Actually, “TIM” is not so much a type of distortion as a test method to detect Slew Induced Distortion. Nobody calls it that though, and if I need to be pedantic, what we call the animal may not be the right hill to die on. So I’ll fold and call it “TIM” just like everyone else.
TIM is a form of distortion caused by the gradual overload of the input stage of “miller” type amplifiers when driven at high frequencies. This type of amplifier includes most op amps, but also most linear power amplifiers. They consist of a differential input stage followed by a gain stage and an output stage.
Incidentally, class D amplifiers don’t come into this discussion. They are structured totally differently and don’t have an inherent TIM mechanism.
Anyhow. The idea behind the Miller circuit is to put in a lot of gain so the input voltage is negligible. Suppose the amplifier has an open-loop gain of 100. That is the gain you get when you remove the feedback network. Suppose now you’re making it put out 20V. That means that the input stage sees 200mV. This is much more than the input stage can handle without distorting. It pretty much breaks the feedback loop because the gain stage sees a signal that’s already distorted. The gain stage ends up amplifying the wrong signal. The problem isn’t that the feedback loop is causing distortion. The problem is that the amplifier hasn’t got enough gain to allow the input stage to stay linear. 100 is not “a lot” then.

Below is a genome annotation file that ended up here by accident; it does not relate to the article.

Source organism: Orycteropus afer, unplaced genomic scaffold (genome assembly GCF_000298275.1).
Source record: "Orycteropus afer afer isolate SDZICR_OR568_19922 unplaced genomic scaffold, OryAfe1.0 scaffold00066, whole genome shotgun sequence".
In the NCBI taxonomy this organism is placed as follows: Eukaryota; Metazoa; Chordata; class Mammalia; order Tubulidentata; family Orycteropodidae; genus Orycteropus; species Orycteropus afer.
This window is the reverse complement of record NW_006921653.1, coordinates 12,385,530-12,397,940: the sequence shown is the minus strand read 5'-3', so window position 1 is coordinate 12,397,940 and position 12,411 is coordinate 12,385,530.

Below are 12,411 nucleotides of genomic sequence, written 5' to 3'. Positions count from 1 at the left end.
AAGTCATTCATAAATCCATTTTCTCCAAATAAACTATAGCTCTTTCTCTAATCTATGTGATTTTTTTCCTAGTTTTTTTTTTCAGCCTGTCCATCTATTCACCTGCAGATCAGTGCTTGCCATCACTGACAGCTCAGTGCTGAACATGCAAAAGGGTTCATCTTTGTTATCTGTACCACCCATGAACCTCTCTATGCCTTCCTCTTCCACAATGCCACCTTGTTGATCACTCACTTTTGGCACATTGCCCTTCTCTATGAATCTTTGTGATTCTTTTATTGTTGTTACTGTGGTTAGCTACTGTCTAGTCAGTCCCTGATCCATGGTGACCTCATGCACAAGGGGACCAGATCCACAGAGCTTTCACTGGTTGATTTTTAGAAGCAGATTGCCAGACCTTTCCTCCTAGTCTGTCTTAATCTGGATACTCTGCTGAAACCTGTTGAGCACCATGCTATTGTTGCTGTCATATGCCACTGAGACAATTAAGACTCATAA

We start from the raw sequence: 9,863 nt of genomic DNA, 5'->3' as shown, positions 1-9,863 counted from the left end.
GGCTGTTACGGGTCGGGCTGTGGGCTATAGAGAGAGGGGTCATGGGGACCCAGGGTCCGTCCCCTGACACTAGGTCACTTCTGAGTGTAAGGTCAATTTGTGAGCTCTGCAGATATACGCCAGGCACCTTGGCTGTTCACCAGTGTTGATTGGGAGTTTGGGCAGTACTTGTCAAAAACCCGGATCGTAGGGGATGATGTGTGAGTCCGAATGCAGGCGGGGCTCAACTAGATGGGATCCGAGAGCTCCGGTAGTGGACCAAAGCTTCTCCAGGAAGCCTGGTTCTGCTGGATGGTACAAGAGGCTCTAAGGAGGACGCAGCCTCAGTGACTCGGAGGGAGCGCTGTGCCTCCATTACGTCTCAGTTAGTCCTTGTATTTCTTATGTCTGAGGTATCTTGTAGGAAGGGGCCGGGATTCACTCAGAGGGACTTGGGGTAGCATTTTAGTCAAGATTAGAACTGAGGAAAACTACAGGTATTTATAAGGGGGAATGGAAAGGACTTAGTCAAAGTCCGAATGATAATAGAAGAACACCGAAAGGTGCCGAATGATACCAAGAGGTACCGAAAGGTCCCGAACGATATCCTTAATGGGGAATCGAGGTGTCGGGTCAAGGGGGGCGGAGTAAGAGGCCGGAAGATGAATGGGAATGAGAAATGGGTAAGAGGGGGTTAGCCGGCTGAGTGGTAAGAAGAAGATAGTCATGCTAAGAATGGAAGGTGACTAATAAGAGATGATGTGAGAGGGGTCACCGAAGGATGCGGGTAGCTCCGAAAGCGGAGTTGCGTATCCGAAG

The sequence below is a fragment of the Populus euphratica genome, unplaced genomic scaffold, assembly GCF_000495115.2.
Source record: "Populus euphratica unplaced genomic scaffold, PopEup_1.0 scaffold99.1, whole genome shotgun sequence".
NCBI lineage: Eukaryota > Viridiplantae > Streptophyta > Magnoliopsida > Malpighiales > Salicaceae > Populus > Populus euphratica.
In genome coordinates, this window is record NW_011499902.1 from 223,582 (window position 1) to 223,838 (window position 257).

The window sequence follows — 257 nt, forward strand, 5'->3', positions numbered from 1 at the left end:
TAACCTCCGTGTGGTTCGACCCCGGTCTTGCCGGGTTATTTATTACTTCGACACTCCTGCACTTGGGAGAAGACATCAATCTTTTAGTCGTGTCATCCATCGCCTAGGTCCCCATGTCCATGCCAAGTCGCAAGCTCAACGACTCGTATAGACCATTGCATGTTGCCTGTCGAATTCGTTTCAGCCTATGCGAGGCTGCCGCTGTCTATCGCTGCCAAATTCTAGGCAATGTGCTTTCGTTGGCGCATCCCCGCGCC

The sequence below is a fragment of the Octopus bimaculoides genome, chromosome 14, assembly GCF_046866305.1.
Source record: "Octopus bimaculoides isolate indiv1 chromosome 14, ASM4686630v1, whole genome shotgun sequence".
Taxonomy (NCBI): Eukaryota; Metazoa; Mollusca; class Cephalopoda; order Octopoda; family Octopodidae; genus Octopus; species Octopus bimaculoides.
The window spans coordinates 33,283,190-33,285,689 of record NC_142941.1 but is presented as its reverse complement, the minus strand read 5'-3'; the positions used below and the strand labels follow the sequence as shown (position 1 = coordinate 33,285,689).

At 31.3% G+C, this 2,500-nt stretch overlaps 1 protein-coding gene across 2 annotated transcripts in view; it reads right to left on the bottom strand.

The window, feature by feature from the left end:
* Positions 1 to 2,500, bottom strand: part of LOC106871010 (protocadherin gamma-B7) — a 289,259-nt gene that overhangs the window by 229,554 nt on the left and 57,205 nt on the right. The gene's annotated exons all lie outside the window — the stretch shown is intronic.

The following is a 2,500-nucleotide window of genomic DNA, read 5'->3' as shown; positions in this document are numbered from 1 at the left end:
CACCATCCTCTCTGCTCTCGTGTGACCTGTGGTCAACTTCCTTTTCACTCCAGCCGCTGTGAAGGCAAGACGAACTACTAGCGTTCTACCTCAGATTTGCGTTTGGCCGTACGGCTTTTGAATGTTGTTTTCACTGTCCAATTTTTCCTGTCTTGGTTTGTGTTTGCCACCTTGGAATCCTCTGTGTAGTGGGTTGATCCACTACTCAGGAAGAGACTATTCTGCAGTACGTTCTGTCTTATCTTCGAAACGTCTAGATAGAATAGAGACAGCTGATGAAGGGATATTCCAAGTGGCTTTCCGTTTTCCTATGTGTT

Now I hear you ask, haven’t feedback amplifiers got much, much higher open-loop gain? They do, but only at DC. At 20kHz, 100x was a normal value for a typical 1970’s solid state amplifier. That was why in those years Matti Otala had to draw attention to the fact that at high frequencies distortion from the input stage couldn’t be ignored. By contrast, at 1kHz the same amplifier would have an open-loop gain of 2000, and for the same 20V output the corresponding 10mV across the input stage was unproblematic.
So how do you solve this? Simple: more open-loop gain. Not just at DC of course but over the entire frequency range. Of course, “more open-loop gain” is the same as “more feedback”. TIM isn’t caused by too much feedback. It’s caused by not enough feedback. That’s the exact reverse of what most people believe. If you see a lot of TIM it means you’ve tried, and failed to build an amplifier with a lot of feedback.
This gives you a handy shibboleth to see, whenever someone is holding forth on amplifiers, which end of their anatomy they’re talking out of. Simply ask them whether feedback causes TIM. If they say yes, you can safely ignore anything else they might have to offer on the subject.
A much more detailed version of this story was published under the title “The F word”, and is available here: https://linearaudio.net/sites/linearaudio.net/files/volume1bp.pdf